Last edited by GTCethos; October 8th, 2014 at 12:08 AM. Reason: forgot the decimal
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    Quote Originally Posted by GTCethos View Post
    You seem to be terribly confused (it is confusing with all the different ways of measuring divergence). There definitely isn't 1% difference between the races. I don't know the figure but it might be 1/100th of that.



    It seems I have seen 1% or below somewhere…
    It was more like 1% of the difference between chimps and humans. I read it recently and was surprised at the smallness of it. It would be rather difficult to Google it.
    What words would you use? Human genetic variation

    Human genetic variation - Wikipedia, the free encyclopedia
    Human genetic variation is the genetic differences both within and among populations. There may be multiple variants of any given gene in the human population (genes), leading to polymorphism. Many genes are not polymorphic, meaning that only a single allele is present in the population: the gene is then said to be fixed.[1] On average, biochemically all humans are 99.9% similar to any other humans.[2]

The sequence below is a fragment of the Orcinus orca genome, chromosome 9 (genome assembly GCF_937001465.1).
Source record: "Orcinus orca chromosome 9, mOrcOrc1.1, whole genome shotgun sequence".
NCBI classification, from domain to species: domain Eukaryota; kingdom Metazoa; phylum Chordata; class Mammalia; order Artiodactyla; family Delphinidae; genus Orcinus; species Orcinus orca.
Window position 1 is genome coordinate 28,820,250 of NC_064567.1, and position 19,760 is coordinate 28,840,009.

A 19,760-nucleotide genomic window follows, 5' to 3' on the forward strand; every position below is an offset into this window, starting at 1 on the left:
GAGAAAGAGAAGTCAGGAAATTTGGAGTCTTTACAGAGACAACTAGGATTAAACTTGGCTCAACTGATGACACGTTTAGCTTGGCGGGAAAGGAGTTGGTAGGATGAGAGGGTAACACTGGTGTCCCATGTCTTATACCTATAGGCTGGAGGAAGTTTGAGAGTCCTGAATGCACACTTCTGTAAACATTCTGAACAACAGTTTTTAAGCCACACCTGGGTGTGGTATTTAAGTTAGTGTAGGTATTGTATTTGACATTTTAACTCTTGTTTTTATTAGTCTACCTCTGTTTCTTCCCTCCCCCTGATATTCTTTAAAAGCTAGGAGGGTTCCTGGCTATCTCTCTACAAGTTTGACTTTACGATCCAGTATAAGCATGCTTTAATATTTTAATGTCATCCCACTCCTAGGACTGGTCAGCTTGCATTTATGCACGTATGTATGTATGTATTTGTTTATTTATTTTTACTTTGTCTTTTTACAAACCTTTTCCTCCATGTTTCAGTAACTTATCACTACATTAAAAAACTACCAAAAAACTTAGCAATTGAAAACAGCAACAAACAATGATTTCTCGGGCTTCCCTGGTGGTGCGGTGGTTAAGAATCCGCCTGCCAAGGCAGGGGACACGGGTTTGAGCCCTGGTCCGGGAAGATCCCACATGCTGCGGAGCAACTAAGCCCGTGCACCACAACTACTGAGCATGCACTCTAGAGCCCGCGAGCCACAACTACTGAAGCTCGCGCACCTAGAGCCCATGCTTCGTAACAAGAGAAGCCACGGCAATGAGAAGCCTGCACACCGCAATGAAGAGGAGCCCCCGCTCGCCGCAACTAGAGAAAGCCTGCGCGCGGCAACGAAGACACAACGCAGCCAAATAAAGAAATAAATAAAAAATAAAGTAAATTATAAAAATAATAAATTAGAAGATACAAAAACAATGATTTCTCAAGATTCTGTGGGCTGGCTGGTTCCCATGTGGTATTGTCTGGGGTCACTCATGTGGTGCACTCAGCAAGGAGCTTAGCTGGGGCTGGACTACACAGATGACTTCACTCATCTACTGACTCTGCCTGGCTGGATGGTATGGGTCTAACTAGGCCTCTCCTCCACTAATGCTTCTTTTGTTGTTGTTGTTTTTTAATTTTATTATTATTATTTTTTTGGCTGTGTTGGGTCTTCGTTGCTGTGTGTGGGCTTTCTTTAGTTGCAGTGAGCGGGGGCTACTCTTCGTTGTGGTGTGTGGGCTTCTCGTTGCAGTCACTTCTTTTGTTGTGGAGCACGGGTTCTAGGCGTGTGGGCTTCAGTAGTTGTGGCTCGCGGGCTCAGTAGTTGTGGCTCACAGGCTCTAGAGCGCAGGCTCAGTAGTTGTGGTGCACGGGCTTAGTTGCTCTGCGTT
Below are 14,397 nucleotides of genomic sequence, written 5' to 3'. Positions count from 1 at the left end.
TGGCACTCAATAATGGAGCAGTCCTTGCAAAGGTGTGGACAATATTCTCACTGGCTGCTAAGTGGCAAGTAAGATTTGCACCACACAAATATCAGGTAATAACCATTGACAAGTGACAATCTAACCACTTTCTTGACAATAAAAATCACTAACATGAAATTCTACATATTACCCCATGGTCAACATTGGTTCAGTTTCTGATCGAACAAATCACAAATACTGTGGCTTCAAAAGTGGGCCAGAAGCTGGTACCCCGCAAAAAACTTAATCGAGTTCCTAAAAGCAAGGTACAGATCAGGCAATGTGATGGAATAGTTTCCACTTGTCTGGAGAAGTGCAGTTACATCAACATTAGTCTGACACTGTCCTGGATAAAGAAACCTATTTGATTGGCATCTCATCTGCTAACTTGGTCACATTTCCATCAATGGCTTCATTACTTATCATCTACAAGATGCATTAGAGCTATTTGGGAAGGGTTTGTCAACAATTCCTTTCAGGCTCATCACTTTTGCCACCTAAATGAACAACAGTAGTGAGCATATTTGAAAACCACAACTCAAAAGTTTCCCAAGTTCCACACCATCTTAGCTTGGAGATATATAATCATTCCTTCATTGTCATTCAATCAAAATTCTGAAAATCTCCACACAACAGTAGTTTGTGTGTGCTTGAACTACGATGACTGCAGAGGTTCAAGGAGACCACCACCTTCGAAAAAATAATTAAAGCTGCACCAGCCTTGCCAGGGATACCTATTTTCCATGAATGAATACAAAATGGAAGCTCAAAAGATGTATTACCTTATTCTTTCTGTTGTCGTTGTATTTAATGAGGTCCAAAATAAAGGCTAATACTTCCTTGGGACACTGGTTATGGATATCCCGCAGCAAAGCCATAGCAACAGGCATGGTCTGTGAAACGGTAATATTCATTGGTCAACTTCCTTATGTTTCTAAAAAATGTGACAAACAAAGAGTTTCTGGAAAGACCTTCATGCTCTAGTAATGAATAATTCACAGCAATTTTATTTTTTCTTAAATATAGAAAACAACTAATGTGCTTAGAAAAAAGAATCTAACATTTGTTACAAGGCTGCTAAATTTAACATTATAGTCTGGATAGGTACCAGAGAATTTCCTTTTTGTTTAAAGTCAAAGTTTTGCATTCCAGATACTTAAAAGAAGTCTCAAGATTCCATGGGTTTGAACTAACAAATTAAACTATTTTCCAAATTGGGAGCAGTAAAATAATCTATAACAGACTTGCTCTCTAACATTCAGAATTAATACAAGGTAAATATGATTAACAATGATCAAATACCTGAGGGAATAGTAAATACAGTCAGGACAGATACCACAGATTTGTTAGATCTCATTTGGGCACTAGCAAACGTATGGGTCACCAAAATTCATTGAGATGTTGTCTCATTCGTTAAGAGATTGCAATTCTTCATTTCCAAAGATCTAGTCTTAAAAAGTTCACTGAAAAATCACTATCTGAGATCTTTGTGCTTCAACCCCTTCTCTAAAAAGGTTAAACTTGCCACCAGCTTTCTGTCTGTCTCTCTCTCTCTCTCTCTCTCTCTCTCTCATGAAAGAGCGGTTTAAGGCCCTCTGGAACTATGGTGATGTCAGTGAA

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  65. #165  
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    I did fix my error... thanks.
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  66. #166  
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    Quick question:


    Which genome would logically be closer to the HCLCA? The human genome or the chimp genome?


    Did the common ancestor of humans and chimps resemble Humans?


    The logical answer is No, so logic and paleoanthropology say the chimp.